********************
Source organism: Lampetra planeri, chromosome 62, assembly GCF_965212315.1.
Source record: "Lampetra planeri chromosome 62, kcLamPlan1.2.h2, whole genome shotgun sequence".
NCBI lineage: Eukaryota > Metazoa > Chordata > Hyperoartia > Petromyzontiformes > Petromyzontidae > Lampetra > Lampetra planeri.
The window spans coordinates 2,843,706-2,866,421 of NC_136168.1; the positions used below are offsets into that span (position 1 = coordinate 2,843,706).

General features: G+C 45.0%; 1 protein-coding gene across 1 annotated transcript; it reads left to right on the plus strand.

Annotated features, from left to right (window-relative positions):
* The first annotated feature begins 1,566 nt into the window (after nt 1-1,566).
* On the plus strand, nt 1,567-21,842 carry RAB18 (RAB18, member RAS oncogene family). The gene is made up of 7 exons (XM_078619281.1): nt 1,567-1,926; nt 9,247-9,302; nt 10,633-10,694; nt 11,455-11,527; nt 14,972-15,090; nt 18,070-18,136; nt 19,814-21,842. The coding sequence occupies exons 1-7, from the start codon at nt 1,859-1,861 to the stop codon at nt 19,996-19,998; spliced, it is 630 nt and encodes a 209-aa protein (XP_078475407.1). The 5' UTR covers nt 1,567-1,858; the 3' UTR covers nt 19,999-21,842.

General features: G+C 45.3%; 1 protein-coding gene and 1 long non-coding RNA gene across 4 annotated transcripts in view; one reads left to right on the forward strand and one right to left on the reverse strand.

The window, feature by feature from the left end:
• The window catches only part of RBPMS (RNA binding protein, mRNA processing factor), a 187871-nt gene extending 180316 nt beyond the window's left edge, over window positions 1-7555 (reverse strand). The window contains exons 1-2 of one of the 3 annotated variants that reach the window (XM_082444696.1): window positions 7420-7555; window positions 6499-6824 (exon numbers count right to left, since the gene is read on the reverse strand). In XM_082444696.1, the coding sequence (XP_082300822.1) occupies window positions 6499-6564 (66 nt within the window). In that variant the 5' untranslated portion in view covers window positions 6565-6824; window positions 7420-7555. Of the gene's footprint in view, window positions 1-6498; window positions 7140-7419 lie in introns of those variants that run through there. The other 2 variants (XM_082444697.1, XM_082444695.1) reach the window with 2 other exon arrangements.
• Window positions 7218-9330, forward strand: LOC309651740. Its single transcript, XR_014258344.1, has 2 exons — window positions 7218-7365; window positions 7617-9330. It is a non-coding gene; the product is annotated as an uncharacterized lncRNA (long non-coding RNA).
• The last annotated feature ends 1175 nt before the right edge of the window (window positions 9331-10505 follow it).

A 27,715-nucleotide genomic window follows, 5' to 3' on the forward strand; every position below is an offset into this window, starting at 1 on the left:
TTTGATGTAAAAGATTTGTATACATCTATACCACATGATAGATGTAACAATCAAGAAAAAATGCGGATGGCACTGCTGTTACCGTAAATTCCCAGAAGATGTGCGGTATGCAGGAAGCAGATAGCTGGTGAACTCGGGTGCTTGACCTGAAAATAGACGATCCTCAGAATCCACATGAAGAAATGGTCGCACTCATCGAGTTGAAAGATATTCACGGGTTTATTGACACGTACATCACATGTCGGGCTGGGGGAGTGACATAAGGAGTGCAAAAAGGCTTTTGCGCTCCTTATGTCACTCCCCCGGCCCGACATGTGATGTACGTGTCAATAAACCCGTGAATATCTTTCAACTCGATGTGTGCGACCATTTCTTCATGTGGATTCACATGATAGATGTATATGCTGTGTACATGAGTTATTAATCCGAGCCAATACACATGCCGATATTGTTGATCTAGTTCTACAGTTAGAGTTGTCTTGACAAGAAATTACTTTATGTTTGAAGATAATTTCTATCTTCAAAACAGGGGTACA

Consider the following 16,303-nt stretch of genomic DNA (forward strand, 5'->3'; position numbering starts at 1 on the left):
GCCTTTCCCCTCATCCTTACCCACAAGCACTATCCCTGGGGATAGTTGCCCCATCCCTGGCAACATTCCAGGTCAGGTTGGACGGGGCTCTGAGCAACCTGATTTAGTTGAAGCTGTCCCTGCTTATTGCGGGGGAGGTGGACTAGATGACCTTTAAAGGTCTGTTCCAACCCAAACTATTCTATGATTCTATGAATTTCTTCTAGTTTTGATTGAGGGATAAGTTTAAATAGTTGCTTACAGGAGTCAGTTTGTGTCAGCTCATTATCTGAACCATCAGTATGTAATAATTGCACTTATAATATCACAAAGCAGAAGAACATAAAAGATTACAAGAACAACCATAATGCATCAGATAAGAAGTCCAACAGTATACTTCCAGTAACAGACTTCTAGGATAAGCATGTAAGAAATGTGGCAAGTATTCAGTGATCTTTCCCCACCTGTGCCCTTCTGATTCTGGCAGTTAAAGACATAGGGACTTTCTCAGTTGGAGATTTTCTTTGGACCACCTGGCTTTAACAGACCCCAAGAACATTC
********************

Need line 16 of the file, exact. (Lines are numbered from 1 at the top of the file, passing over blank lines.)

Consider the following 16,303-nt stretch of genomic DNA (forward strand, 5'->3'; position numbering starts at 1 on the left):